Case Study 11:
THE ISSUE: Mine closure is a complex process requiring careful planning from the beginning of a project’s lifecycle. The planning horizon is measured in decades, and planners must deal with social, economic and environmental issues that will inevitably change over a mine’s operating life. What are the best practices that define successful mine closure and site reclamation?
THE KINROSS WAY
Returning land disturbed by mining to stable and productive post-mining land uses is fundamental to Kinross’ commitment to prudent and responsible stewardship of the environment. Working with our stakeholders, closure planning is an integral consideration during initial mine planning and is regularly updated as new information becomes available or mining operations are optimized.
When mining operations cease, Kinross proceeds with the demolition of facilities and completion of final reclamation, all the while maintaining compliance with permitted regulatory requirements. We work closely with regulatory agencies and key stakeholders to ensure that sound technical reclamation approaches are applied to the unique and specific characteristics of each site.
In 2011, our Mineral Hill mine was awarded the U.S. Bureau of Land Management’s Hardrock Mineral Environmental Award honouring best practice in mine reclamation. Below are some of the undertakings for which we were recognized.
Mineral Hill History
Kinross’ Mineral Hill mine is located adjacent to Yellowstone National Park in the U.S. state of Montana. Commercial gold and arsenic mining began in the area in 1880 and continued intermittently until 1948. Modern gold mining operations began in the late 1980s, ceasing in 1996 due to unprofitable metal prices. Reclamation activities began in 2000. In 2003, Kinross acquired Mineral Hill through its merger with TVX Gold, and the former TVX employees continued to advance their reclamation activities on behalf of Kinross.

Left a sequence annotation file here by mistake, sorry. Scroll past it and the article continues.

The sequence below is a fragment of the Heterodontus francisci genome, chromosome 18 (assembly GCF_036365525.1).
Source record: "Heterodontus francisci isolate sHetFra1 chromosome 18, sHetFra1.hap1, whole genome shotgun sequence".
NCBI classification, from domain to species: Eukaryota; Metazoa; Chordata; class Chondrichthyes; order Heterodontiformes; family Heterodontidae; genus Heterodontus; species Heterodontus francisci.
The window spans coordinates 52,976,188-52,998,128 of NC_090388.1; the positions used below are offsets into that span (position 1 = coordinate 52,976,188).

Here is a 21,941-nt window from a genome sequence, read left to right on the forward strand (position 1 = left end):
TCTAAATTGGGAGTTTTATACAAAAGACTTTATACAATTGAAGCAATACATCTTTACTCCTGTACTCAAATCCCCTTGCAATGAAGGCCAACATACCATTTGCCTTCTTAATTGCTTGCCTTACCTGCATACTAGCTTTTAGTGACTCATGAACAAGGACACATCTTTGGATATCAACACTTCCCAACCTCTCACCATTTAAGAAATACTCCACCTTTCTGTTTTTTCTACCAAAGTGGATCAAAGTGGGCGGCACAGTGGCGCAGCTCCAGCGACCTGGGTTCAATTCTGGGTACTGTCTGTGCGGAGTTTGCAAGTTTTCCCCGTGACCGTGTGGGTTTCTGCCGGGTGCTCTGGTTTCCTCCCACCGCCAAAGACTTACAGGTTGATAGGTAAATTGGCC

Site Closure and Reclamation
Reclamation activities began with removal and/or rehabilitation of the mill and process facilities. Mine openings were secured to prevent unauthorized entry. Land throughout the site, including facility foundations and haul and drill roads, was re-contoured to its original grade. With approval from the Montana Historical Society, the site team removed a dilapidated arsenic mill and excavated the contaminated and potentially contaminated building debris and soils for secure final disposal. The mine team also reclaimed two tailings deposits that were remnants of gold and arsenic operations from the early 1900s. The 5.2 hectare tailings storage facility was drained, secured with an additional liner, and re-graded. An evaporation system was installed to handle the small amount of drainage from the tailings area, and the facility entered a period of care and maintenance.
In 2005, Kinross voluntarily undertook installation of an impermeable liner over the upper five acres and surface drainage channels of the tailings facility. By preventing water from entering the reclaimed tailings from the top, the amount of water draining from the tailings has been reduced to a trickle, minimizing the amount of residual tailings moisture that is collected for treatment and disposal.
In 2008, in the interest of public safety, mine personnel assisted the U.S. Forest Service in the closure of several mine openings in the vicinity, including two portals on our property. At some locations, the Forest Service and Kinross team was able to complete closure to restrict public access, while still preserving the cave-like habitat for bats and other small mammals.
Native plants, grasses and shrubs have been re-established over the entire site, and the reclaimed areas provide habitat for bountiful wildlife and a migration corridor for the northern Yellowstone elk herd. The site recently received agency approval for partial bond release for successfully vegetated areas and approval to decrease the permitted area from 172 to 37 hectares. Ongoing site activities consist of environmental monitoring and water management.
We believe that we have been able to achieve successful results largely through ongoing and substantial consultation and involvement with the community, the Montana Department of Environmental Quality, the U.S. Forest Service, the National Park Service and the Bear Creek Council. Future land use is of great interest to local stakeholders who have expressed support for public ownership of the property. The property has high recreational, wildlife, and historical values that are being evaluated.